Directed by Considine, this is an uncompromising debut film from the
former photographer, which examines the destructive effects of violence
and aggressive behaviour on the lives of two different individuals who
are drawn together through their developing friendship.
Joseph (Peter Mullan) is a lonely, cynical, and belligerent working class man. He spends his days drinking alone in the Pub and gambling in the local bookmakers where his only friends reside. Violent and abusive outbursts govern his existence thereby creating a solitary creature who acts on instinct rather than reasoning. However, Joseph's life changes when he meets and befriends Hannah (Olivia Colman), a local Christian woman who is constantly being verbally and physically abused by her sadistic husband James (Eddie Marsan). Both tortured souls, they find solace in each other's lives and develop a friendship which transcends their misgivings.
'Tyrannosaur' is an uncompromising, and at times, difficult film to watch as the characters' lives are laid bare for the whole audience to observe. Joseph responds to problematic situations through the use of his fists, while Hannah simply acts out of fear and denial. Both Peter Mullan and Olivia Colman give fantastic performances; Mullan is initially a brutish, vagrant looking male who can't naturally become entwined in society, but as the film develops, empathy begins to grow for a man who accepts his short-comings and the fact that he may never be able to overcome them. With humanity arising slowly from his dishevelled face through his relationship with the young, neighbourhood boy Sam (Samuel Bottomley).
While Colman's striking performance, which is far-cry away from her role on the hit British comedy series 'Peep Show,' shows a woman who is conflicted in all manner of her beliefs. Her religious beliefs give her the naivety to believe that her husband can change, while her heart knows that he will only stop hurting her when her beatings become fatal. This is most notable in the scene where James breaks down in tears at her feet after striking out at Hannah, as she cradles his head he constantly professes his love for her repeating the phrase "it won't happen again, you know it won't happen again." Hannah constantly reaffirms his worries saying that she does love him, but as she lowers his head, the camera observes her changing emotions as the audience is shown that Hannah is clearly not a woman in love with James, but instead she is simply afraid of him.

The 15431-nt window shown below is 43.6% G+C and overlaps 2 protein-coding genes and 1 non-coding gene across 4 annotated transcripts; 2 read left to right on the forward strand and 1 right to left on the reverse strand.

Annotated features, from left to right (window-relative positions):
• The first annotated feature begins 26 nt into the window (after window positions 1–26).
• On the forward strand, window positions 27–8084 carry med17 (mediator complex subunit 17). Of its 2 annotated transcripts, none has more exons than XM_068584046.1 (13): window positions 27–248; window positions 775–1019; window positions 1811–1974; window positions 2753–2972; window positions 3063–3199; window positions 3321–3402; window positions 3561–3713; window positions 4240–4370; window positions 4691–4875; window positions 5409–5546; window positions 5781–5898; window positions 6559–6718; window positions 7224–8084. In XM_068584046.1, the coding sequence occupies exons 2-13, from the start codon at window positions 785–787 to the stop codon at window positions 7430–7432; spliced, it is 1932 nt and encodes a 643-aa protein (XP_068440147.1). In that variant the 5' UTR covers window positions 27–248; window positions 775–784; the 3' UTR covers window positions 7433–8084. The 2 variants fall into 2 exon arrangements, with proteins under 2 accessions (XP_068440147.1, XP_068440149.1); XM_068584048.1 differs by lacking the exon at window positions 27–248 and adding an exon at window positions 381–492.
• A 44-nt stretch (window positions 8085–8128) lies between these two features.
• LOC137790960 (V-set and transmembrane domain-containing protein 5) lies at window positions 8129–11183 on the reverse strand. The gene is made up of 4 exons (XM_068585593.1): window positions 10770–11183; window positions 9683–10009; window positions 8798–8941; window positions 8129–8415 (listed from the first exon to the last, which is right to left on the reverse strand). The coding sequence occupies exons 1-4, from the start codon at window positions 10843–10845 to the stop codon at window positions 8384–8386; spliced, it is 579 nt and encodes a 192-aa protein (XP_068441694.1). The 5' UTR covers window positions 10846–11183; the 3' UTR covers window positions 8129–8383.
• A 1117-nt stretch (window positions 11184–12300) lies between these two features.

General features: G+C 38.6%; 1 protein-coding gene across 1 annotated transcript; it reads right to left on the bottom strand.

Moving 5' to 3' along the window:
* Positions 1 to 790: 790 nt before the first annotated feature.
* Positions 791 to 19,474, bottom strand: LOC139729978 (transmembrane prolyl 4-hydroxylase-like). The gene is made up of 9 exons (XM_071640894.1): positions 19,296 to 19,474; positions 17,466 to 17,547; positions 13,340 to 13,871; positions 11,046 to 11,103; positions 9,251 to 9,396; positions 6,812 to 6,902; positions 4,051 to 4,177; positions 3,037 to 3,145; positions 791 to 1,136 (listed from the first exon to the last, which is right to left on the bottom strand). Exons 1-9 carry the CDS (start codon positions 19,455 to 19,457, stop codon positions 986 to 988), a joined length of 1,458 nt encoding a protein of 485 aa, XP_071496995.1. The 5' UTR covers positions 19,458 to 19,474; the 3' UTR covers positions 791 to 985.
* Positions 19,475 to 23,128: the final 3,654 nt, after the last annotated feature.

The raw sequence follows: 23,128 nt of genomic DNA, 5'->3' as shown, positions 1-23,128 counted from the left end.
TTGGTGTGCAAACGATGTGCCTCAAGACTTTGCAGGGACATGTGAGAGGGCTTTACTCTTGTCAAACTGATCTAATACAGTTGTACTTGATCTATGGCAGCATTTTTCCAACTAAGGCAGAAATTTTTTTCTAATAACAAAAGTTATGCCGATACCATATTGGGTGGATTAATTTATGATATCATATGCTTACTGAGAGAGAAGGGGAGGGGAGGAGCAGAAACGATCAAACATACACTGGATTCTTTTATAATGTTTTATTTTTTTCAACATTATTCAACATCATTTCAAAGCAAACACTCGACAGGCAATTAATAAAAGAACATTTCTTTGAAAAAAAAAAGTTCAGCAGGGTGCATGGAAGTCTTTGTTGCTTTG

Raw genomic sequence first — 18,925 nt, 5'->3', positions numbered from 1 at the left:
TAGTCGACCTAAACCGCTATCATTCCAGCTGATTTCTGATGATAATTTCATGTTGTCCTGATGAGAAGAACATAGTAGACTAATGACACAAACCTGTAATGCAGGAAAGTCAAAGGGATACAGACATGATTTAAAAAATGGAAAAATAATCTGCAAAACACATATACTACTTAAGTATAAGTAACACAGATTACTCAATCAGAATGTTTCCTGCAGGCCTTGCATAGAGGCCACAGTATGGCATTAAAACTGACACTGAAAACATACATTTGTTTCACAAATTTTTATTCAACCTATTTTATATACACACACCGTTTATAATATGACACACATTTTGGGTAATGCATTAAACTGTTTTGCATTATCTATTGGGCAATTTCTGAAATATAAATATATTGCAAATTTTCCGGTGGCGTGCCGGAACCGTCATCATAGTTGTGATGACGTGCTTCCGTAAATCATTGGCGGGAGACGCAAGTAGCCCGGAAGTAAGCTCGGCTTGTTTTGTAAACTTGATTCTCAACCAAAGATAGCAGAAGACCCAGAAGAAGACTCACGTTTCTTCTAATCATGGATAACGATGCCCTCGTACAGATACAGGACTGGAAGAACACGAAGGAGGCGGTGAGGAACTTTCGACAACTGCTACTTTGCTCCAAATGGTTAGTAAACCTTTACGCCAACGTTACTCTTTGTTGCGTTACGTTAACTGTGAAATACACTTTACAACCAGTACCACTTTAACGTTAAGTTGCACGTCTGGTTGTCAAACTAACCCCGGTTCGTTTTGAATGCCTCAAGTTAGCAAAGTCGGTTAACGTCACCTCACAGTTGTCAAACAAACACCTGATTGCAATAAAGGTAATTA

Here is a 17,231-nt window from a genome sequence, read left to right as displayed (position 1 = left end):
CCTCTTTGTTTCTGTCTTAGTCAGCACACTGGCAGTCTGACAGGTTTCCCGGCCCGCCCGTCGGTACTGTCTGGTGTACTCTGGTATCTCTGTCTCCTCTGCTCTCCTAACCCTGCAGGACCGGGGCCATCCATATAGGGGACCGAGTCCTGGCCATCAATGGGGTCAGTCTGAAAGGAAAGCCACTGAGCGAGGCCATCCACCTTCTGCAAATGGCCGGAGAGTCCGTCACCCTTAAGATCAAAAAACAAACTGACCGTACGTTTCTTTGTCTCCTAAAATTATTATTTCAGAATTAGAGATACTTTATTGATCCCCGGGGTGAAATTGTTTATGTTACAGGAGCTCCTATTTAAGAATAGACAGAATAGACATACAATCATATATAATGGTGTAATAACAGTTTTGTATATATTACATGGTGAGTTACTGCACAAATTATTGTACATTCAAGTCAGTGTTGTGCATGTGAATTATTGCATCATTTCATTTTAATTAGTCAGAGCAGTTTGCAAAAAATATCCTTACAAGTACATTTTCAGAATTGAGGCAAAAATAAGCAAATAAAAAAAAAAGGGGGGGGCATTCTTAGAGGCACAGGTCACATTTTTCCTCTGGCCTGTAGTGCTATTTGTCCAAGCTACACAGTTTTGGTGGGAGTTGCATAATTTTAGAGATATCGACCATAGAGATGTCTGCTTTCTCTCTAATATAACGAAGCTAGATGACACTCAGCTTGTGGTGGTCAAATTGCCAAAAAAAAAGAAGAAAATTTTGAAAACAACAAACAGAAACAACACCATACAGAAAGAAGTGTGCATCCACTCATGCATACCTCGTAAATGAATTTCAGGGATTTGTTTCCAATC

Considine's first directorial effort is certainly a competent effort, he never attempts to direct the audience's attention too far from the script or the two central performances at hand, but this itself is the film's primary flaw. While it is captivating and emotionally unsettling, it is also a narrative which is not uncommon in modern British cinema (or known to some as 'miserable British cinema'), and it portrays the same judgements and ideals as many of its predecessors did before without providing anything new to the sub-genre at hand, especially in the culmination of the sub-plot involving the young boy Sam and his neglectful mother and boyfriend.
Despite its unoriginality in the narrative's conclusive mediation, the film still manages to evoke a strong emotional response from the viewer through its combination of horrifying visuals and fragile performances from the two lead British actors, as Paddy Considine begins his feature film journey with a solid and respectable character portrait of two broken individuals.
*** This review may contain spoilers ***
In Tyrannosaur, the relatively young but well-established actor Paddy
Considine (he's 37) directs a group of superb British thespians in a
searing drama about a rageoholic widower in the town of Leeds. Basing
his protagonists on unspecified but intimate experiences, and aspects
of his own mother in the dead wife, Considine has written a film that's
intense, brutal, and compelling. It takes us to the deep end of
violence and cruelty but leads us through to a sense of redemption. A
gray, grizzled, lonely, angry pub denizen widower, Joseph (Scot Peter
Mullan, a scary life-force with both violent and sensitive sides)
displays nothing but drinking-fueled violence in the early scenes of